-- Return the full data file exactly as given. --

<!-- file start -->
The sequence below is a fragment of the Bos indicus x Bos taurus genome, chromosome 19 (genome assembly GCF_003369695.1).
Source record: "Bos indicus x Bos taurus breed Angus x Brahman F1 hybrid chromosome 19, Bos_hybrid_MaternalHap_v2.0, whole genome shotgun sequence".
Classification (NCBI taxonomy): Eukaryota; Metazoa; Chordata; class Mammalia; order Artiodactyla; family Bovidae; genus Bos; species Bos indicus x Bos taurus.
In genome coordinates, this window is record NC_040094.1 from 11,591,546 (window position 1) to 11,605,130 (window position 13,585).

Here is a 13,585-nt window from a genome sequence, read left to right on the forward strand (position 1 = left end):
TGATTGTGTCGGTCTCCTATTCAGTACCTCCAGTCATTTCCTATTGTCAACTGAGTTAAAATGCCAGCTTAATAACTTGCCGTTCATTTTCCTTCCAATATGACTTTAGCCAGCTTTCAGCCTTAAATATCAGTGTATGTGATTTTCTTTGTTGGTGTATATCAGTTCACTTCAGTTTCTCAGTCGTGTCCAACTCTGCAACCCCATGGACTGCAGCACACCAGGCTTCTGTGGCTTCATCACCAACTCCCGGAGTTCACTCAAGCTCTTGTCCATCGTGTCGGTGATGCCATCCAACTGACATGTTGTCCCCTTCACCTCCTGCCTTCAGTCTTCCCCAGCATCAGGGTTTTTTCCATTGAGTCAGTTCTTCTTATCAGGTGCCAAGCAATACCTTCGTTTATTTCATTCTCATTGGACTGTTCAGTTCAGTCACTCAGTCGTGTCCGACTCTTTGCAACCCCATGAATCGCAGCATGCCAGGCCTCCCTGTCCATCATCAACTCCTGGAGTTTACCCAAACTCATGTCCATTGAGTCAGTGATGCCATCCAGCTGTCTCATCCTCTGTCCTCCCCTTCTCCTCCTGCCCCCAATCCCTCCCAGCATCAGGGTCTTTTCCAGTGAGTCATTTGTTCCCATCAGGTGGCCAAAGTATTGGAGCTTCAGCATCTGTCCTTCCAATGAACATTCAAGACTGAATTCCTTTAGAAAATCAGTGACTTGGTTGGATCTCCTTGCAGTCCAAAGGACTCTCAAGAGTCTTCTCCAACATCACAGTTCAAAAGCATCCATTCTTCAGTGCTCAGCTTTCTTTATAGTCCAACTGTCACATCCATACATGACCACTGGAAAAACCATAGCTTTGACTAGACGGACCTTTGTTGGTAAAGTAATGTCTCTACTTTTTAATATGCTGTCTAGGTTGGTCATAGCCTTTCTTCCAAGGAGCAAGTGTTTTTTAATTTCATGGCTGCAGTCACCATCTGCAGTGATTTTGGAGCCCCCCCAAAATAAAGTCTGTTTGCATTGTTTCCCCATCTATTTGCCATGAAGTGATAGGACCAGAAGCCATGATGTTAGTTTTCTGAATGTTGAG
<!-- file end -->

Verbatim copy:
The sequence below is a fragment of the Bos indicus x Bos taurus genome, chromosome 19 (genome assembly GCF_003369695.1).
Source record: "Bos indicus x Bos taurus breed Angus x Brahman F1 hybrid chromosome 19, Bos_hybrid_MaternalHap_v2.0, whole genome shotgun sequence".
Classification (NCBI taxonomy): Eukaryota; Metazoa; Chordata; class Mammalia; order Artiodactyla; family Bovidae; genus Bos; species Bos indicus x Bos taurus.
In genome coordinates, this window is record NC_040094.1 from 11,591,546 (window position 1) to 11,605,130 (window position 13,585).

Here is a 13,585-nt window from a genome sequence, read left to right on the forward strand (position 1 = left end):
TGATTGTGTCGGTCTCCTATTCAGTACCTCCAGTCATTTCCTATTGTCAACTGAGTTAAAATGCCAGCTTAATAACTTGCCGTTCATTTTCCTTCCAATATGACTTTAGCCAGCTTTCAGCCTTAAATATCAGTGTATGTGATTTTCTTTGTTGGTGTATATCAGTTCACTTCAGTTTCTCAGTCGTGTCCAACTCTGCAACCCCATGGACTGCAGCACACCAGGCTTCTGTGGCTTCATCACCAACTCCCGGAGTTCACTCAAGCTCTTGTCCATCGTGTCGGTGATGCCATCCAACTGACATGTTGTCCCCTTCACCTCCTGCCTTCAGTCTTCCCCAGCATCAGGGTTTTTTCCATTGAGTCAGTTCTTCTTATCAGGTGCCAAGCAATACCTTCGTTTATTTCATTCTCATTGGACTGTTCAGTTCAGTCACTCAGTCGTGTCCGACTCTTTGCAACCCCATGAATCGCAGCATGCCAGGCCTCCCTGTCCATCATCAACTCCTGGAGTTTACCCAAACTCATGTCCATTGAGTCAGTGATGCCATCCAGCTGTCTCATCCTCTGTCCTCCCCTTCTCCTCCTGCCCCCAATCCCTCCCAGCATCAGGGTCTTTTCCAGTGAGTCATTTGTTCCCATCAGGTGGCCAAAGTATTGGAGCTTCAGCATCTGTCCTTCCAATGAACATTCAAGACTGAATTCCTTTAGAAAATCAGTGACTTGGTTGGATCTCCTTGCAGTCCAAAGGACTCTCAAGAGTCTTCTCCAACATCACAGTTCAAAAGCATCCATTCTTCAGTGCTCAGCTTTCTTTATAGTCCAACTGTCACATCCATACATGACCACTGGAAAAACCATAGCTTTGACTAGACGGACCTTTGTTGGTAAAGTAATGTCTCTACTTTTTAATATGCTGTCTAGGTTGGTCATAGCCTTTCTTCCAAGGAGCAAGTGTTTTTTAATTTCATGGCTGCAGTCACCATCTGCAGTGATTTTGGAGCCCCCCCAAAATAAAGTCTGTTTGCATTGTTTCCCCATCTATTTGCCATGAAGTGATAGGACCAGAAGCCATGATGTTAGTTTTCTGAATGTTGAG